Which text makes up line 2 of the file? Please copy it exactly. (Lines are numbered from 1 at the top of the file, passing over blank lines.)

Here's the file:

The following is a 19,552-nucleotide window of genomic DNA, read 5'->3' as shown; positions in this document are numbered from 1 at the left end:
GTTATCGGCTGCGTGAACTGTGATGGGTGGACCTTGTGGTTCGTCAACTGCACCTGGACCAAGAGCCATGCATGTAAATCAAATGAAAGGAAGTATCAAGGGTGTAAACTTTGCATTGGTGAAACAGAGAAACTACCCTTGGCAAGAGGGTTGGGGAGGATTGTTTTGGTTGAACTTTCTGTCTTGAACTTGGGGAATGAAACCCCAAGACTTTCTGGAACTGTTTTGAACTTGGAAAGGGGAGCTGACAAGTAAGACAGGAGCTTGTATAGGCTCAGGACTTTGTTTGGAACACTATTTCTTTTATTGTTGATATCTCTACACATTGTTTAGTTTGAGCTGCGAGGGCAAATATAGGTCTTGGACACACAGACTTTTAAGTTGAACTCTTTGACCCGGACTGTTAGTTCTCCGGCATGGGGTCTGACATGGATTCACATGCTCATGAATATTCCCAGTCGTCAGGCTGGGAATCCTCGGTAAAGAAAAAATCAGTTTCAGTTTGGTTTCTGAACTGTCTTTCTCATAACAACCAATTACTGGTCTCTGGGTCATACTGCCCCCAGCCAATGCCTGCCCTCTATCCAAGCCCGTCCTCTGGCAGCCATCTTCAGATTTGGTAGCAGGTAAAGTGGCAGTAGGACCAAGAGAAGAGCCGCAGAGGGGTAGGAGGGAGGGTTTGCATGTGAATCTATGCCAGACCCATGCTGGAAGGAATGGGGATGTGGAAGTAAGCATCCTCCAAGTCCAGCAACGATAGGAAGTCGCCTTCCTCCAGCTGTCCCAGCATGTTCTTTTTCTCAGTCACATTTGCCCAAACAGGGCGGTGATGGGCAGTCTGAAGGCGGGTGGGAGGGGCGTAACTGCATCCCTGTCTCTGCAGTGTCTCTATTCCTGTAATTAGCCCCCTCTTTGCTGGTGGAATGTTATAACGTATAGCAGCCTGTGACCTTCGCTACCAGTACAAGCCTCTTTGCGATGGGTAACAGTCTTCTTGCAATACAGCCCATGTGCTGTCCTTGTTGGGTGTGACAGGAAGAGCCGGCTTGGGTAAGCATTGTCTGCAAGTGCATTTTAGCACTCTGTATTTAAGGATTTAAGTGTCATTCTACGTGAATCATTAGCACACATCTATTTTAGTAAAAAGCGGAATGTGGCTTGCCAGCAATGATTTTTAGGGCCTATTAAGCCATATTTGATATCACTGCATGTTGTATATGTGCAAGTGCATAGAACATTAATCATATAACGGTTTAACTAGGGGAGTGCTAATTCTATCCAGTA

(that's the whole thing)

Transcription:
GTTATCGGCTGCGTGAACTGTGATGGGTGGACCTTGTGGTTCGTCAACTGCACCTGGACCAAGAGCCATGCATGTAAATCAAATGAAAGGAAGTATCAAGGGTGTAAACTTTGCATTGGTGAAACAGAGAAACTACCCTTGGCAAGAGGGTTGGGGAGGATTGTTTTGGTTGAACTTTCTGTCTTGAACTTGGGGAATGAAACCCCAAGACTTTCTGGAACTGTTTTGAACTTGGAAAGGGGAGCTGACAAGTAAGACAGGAGCTTGTATAGGCTCAGGACTTTGTTTGGAACACTATTTCTTTTATTGTTGATATCTCTACACATTGTTTAGTTTGAGCTGCGAGGGCAAATATAGGTCTTGGACACACAGACTTTTAAGTTGAACTCTTTGACCCGGACTGTTAGTTCTCCGGCATGGGGTCTGACATGGATTCACATGCTCATGAATATTCCCAGTCGTCAGGCTGGGAATCCTCGGTAAAGAAAAAATCAGTTTCAGTTTGGTTTCTGAACTGTCTTTCTCATAACAACCAATTACTGGTCTCTGGGTCATACTGCCCCCAGCCAATGCCTGCCCTCTATCCAAGCCCGTCCTCTGGCAGCCATCTTCAGATTTGGTAGCAGGTAAAGTGGCAGTAGGACCAAGAGAAGAGCCGCAGAGGGGTAGGAGGGAGGGTTTGCATGTGAATCTATGCCAGACCCATGCTGGAAGGAATGGGGATGTGGAAGTAAGCATCCTCCAAGTCCAGCAACGATAGGAAGTCGCCTTCCTCCAGCTGTCCCAGCATGTTCTTTTTCTCAGTCACATTTGCCCAAACAGGGCGGTGATGGGCAGTCTGAAGGCGGGTGGGAGGGGCGTAACTGCATCCCTGTCTCTGCAGTGTCTCTATTCCTGTAATTAGCCCCCTCTTTGCTGGTGGAATGTTATAACGTATAGCAGCCTGTGACCTTCGCTACCAGTACAAGCCTCTTTGCGATGGGTAACAGTCTTCTTGCAATACAGCCCATGTGCTGTCCTTGTTGGGTGTGACAGGAAGAGCCGGCTTGGGTAAGCATTGTCTGCAAGTGCATTTTAGCACTCTGTATTTAAGGATTTAAGTGTCATTCTACGTGAATCATTAGCACACATCTATTTTAGTAAAAAGCGGAATGTGGCTTGCCAGCAATGATTTTTAGGGCCTATTAAGCCATATTTGATATCACTGCATGTTGTATATGTGCAAGTGCATAGAACATTAATCATATAACGGTTTAACTAGGGGAGTGCTAATTCTATCCAGTA